Pet Diabetes – Are you able to recognise the signs?

Pet Diabetes – Are you able to recognise the signs?

November is Pet Diabetes month, which aims to increase awareness and understanding of the condition and also encourages pet parents to get their cat or dog tested if they are considered to be at risk.

The good news is if we can recognise the signs and get our pets checked, with the right treatment they can still live a long and healthy life.

Joii, our vet care partner share details on what pet diabetes is, the main symptoms, risk factors and how to treat it.

What is diabetes?

Diabetes occurs in pets and humans when their body cannot regulate the blood sugar levels well. The important hormone “Insulin” is responsible for the regulation of blood sugar by turning it into usable energy for the body. A lack of insulin in the body, or an inability of the body to respond to insulin, leads to high blood sugar levels, which causes disease. This lack either occurs if the body is not producing enough insulin in the pancreas organ (Type I Diabetes) or if the body isn’t able to react to the insulin appropriately (Type II Diabetes).

Type I diabetes is the most common one in dogs but is relatively rare in cats. It occurs when the parts of the body that produce insulin are damaged. The damage is irreversible and therefore pets suffering from this type of diabetes require life-long insulin injections to stabilise their blood sugar.

Type II diabetes is caused by high blood sugar due to the body tissues not being able to respond properly to insulin, or delayed or reduced release of insulin. In any case this results in a relative lack of insulin. This type of diabetes appears to be the most common type in cats, but can also occur in - especially older obese dogs.

Main symptoms:

  • Increased thirst
  • Increased urination
  • Decreased / increased appetite
  • Weight loss
  • Cloudy eyes (dogs)
  • Recurring skin / urinary infections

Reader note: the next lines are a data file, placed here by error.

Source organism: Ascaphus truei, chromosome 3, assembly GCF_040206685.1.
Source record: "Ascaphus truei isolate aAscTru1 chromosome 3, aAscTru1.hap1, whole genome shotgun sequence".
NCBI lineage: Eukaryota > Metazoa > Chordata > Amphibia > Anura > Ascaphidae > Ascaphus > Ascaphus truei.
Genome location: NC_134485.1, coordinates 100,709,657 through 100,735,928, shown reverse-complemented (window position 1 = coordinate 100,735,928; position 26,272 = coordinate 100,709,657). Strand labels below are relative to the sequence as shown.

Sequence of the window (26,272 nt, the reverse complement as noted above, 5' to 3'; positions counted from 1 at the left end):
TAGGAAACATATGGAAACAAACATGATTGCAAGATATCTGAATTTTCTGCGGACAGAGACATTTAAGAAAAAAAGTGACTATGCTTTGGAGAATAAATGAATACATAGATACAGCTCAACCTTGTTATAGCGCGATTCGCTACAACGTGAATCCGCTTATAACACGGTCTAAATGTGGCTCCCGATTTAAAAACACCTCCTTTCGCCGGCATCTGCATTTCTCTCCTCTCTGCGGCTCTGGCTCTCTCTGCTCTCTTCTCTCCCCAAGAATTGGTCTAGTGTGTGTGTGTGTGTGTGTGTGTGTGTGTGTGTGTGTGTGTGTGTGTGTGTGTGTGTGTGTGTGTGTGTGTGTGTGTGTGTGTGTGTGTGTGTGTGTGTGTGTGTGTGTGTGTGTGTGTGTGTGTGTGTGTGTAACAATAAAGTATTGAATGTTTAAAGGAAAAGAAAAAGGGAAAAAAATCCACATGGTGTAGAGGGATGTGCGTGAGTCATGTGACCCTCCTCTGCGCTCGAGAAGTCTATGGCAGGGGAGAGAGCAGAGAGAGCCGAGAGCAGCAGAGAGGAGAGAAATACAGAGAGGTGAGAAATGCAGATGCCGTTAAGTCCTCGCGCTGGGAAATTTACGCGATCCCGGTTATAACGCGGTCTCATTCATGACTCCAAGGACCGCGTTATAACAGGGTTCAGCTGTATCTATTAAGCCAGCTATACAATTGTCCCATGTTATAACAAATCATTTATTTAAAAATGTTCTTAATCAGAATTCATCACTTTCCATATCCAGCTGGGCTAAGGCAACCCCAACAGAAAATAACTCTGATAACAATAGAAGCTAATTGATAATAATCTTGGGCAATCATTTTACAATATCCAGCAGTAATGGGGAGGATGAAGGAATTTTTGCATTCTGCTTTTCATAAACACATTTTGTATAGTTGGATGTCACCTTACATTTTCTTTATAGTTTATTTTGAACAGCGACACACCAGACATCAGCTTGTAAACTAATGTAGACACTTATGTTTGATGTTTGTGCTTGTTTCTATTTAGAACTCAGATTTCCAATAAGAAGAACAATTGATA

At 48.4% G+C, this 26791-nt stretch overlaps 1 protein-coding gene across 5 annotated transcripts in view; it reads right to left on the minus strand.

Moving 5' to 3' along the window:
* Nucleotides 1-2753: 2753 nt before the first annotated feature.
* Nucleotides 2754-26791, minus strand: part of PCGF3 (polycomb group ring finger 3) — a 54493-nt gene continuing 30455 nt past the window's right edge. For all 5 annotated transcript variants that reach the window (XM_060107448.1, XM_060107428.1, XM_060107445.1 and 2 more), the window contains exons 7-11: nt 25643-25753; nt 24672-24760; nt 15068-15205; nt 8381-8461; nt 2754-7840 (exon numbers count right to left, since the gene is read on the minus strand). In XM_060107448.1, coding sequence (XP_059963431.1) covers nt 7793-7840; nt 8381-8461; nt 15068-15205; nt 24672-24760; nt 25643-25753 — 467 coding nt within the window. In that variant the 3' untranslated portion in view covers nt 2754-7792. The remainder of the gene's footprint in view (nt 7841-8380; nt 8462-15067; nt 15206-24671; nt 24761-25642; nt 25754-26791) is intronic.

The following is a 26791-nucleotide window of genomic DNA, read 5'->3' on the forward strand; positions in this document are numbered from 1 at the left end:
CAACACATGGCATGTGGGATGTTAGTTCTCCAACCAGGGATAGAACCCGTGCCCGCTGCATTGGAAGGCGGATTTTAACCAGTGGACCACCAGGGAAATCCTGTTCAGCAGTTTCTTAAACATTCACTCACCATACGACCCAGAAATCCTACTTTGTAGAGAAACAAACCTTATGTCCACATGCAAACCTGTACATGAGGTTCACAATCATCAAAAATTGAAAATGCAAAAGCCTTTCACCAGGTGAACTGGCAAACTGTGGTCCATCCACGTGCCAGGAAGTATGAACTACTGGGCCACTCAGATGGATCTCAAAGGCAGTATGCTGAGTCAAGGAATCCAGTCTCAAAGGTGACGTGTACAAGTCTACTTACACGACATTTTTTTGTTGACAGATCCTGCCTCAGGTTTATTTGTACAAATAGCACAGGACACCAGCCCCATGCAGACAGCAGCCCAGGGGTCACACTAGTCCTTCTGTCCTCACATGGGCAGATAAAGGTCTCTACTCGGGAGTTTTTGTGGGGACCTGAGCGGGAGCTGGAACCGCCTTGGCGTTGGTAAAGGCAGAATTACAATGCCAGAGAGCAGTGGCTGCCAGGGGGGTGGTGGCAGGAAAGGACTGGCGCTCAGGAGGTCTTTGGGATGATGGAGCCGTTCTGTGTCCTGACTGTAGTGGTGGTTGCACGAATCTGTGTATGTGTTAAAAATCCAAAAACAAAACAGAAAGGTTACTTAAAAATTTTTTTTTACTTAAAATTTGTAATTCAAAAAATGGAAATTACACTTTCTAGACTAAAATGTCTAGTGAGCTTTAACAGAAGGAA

Risk factors:

  • Obesity
  • Genetics
  • Autoimmune disease
  • Other insulin-resistant disorders, e.g. Pancreatitis
    Pancreatitis also has similar risk factors: high fat content in diet, obesity
  • Certain medications (e.g. steroids).

Balanced nutrition and normal weight are the most important measures to prevent diabetes and pancreatitis.

How to diagnose?

Pets with diabetes typically show a high glucose (sugar) level in their bloods and glucose can be found in their urine as well.

How is it treated?

One of the most important factors to control diabetes is diet. Getting the animal to a healthy weight, and maintaining it, is important in some animals with type II diabetes and can be curative. However, Type I diabetes requires life-long insulin injections, usually twice per day. The initial treatment and regulation of the insulin can be intense and costly and takes some time to get correct, but once the pets medication is well regulated, they can live a long and happy life. It does require for the owners to have a good understanding of the disease, as giving too much or too little insulin can be a serious health risk for those pets. It requires owners to commit to a steady and seamless injection schedule as well as careful consideration of exercise and feeding patterns. There will also be a need for regular check ups with the vet.

If you have any concerns about your pet, why not speak to a vet today via the Joii app,register here. With our partner Joii, you have access to unlimited vet calls and access to the smart symptom checker are all included as part of your policy.

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